|Saint Jerome assisted by angels while translating the Scriptures|
Is Saint Jerome’s Latin Vulgate free from error?
The Council of Trent declared that his translation of the Scriptures into Latin is the standard translation for all Catholics:
“Moreover, the same Holy Council . . . ordains and declares that the old Latin Vulgate Edition, which, in use for so many hundred years, has been approved by the Church, be in public lectures, disputatious, sermons and expositions held as authentic, and so no one dare or presume under any pretext whatsoever to reject it.” (Fourth Session, April 8, 1546).
Most Catholic biblical scholars are aware of Pope Leo XIII’s monumental encyclical Providentissimus Deus on biblical scholarship, issued in 1893. It condemned the modern higher criticism techniques of the day (e.g. JEPD condemned). And nearly everyone knows the famous follow up encyclical by Pope Pius XII on biblical scholarship entitled Divino Afflante Spiritu (1943). Notably, Divino Afflante Spiritu stated that Saint Jerome’s Vulgate is “free from any error whatsoever in matters of faith and morals.”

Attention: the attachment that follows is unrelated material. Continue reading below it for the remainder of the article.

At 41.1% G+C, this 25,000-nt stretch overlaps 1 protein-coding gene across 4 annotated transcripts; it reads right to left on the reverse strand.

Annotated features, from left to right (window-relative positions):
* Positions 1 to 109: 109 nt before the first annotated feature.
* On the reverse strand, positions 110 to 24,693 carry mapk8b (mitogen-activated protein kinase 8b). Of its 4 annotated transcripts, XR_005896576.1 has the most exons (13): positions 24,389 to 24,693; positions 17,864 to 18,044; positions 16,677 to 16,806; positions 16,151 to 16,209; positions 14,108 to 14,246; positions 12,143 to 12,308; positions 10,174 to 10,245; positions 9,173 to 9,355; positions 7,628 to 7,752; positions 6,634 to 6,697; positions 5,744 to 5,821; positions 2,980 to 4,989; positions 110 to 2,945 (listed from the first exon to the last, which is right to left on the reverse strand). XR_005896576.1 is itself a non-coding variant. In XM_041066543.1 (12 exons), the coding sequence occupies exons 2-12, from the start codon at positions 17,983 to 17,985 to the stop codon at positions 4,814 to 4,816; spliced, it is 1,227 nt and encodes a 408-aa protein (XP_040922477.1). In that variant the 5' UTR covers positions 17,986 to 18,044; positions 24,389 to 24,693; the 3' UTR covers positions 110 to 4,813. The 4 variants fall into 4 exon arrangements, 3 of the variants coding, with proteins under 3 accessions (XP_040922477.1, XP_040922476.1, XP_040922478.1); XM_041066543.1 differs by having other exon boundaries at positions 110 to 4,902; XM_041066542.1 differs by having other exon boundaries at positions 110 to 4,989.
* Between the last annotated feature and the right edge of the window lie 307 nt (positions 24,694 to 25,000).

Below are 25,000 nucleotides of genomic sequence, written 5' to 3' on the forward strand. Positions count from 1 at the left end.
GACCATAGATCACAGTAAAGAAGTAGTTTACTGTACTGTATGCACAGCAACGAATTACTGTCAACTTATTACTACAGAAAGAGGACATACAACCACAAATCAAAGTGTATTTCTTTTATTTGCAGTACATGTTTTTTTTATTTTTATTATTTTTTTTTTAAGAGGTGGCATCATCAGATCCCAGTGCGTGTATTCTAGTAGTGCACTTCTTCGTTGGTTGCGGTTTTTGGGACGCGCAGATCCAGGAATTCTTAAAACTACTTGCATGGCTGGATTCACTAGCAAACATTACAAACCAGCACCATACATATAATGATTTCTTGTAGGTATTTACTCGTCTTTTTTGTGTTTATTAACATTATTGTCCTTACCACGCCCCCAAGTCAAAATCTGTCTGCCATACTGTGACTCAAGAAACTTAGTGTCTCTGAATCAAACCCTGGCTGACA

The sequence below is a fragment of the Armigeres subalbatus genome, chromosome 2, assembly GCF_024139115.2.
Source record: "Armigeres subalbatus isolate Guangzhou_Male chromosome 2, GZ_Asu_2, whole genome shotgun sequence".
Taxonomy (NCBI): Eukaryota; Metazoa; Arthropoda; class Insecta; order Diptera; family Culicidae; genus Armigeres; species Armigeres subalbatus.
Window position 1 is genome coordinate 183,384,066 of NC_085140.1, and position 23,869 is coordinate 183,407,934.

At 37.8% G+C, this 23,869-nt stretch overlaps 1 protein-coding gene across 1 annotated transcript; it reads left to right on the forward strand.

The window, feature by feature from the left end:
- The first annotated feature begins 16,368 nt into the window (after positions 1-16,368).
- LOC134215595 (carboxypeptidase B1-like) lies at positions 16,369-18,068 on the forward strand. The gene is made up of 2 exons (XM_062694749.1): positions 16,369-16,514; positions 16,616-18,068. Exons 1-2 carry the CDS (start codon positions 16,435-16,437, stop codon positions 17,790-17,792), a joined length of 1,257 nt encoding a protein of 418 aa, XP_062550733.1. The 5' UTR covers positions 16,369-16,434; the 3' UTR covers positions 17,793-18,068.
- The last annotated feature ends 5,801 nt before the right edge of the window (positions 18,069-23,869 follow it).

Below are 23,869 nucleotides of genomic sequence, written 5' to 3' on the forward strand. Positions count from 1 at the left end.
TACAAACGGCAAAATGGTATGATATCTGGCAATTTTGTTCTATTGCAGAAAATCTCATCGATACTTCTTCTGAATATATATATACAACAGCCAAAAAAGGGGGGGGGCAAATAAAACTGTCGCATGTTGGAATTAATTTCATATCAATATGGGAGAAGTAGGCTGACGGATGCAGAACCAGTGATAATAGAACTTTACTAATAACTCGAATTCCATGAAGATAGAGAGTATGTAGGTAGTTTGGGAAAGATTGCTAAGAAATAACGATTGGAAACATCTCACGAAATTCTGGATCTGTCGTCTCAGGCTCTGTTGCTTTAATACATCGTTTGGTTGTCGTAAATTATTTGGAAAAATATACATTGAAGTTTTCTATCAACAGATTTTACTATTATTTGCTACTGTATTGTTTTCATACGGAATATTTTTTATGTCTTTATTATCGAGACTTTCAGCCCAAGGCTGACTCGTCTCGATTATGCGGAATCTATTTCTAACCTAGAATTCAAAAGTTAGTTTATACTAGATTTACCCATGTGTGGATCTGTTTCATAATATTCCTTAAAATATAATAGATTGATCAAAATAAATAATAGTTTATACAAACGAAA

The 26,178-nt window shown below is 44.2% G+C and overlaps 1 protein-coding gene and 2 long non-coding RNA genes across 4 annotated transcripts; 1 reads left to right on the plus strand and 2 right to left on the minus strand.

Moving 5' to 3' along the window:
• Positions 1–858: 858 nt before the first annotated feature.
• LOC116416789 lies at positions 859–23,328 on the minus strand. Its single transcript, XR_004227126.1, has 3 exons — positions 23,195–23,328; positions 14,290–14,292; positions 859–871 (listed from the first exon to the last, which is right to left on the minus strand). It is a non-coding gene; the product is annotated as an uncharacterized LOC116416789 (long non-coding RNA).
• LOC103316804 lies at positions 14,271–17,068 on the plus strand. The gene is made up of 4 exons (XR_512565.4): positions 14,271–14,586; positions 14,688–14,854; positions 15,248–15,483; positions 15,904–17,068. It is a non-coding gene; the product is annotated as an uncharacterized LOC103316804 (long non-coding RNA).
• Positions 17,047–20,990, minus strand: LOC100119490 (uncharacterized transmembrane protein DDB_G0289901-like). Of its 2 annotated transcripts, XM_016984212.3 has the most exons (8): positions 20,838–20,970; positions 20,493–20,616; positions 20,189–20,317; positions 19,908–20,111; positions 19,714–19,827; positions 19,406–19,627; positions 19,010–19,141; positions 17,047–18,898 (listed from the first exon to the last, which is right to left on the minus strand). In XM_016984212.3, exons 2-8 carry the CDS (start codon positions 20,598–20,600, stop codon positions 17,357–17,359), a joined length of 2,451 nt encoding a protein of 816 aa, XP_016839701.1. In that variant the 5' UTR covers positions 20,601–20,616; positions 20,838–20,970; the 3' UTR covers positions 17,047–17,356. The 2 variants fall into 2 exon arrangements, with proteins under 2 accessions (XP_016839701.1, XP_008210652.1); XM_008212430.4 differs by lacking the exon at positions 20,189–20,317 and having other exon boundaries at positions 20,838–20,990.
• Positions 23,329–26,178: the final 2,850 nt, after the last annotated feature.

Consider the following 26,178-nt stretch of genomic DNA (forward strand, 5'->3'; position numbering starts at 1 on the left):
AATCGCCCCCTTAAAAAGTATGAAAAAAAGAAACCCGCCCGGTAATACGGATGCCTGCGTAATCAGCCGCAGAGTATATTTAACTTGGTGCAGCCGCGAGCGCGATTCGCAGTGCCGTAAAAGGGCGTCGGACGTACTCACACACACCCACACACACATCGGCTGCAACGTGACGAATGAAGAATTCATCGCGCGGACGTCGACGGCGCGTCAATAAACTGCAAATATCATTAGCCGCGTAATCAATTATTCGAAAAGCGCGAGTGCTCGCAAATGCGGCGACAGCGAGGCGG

However, few know of the “middle” document issued in 1920 by Pope Benedict XV entitled Spiritus Paraclitus about Sacred Scripture, celebrating the 1,500 anniversary of the death of Saint Jerome.
In Spiritus Paraclitus, the Vicar of Christ Pope Benedict XV states that Saint Jerome is:
- “the Greatest Doctor divinely given to the Church for understanding the Bible”
- “a strenuous Catholic, learned in the Scriptures”
- “a teacher of Catholics”
- “a model of virtue”
- “the world’s teacher”
Pretty high praise for Jerome, eh?
Why not read this great encyclical on Scripture and Saint Jerome. You can find it here:
Also, you can read the old Vulgate (Clementine edition) for free over at NewAdvent.org and compare it to the Greek and to the Douay-Rheims English translation:
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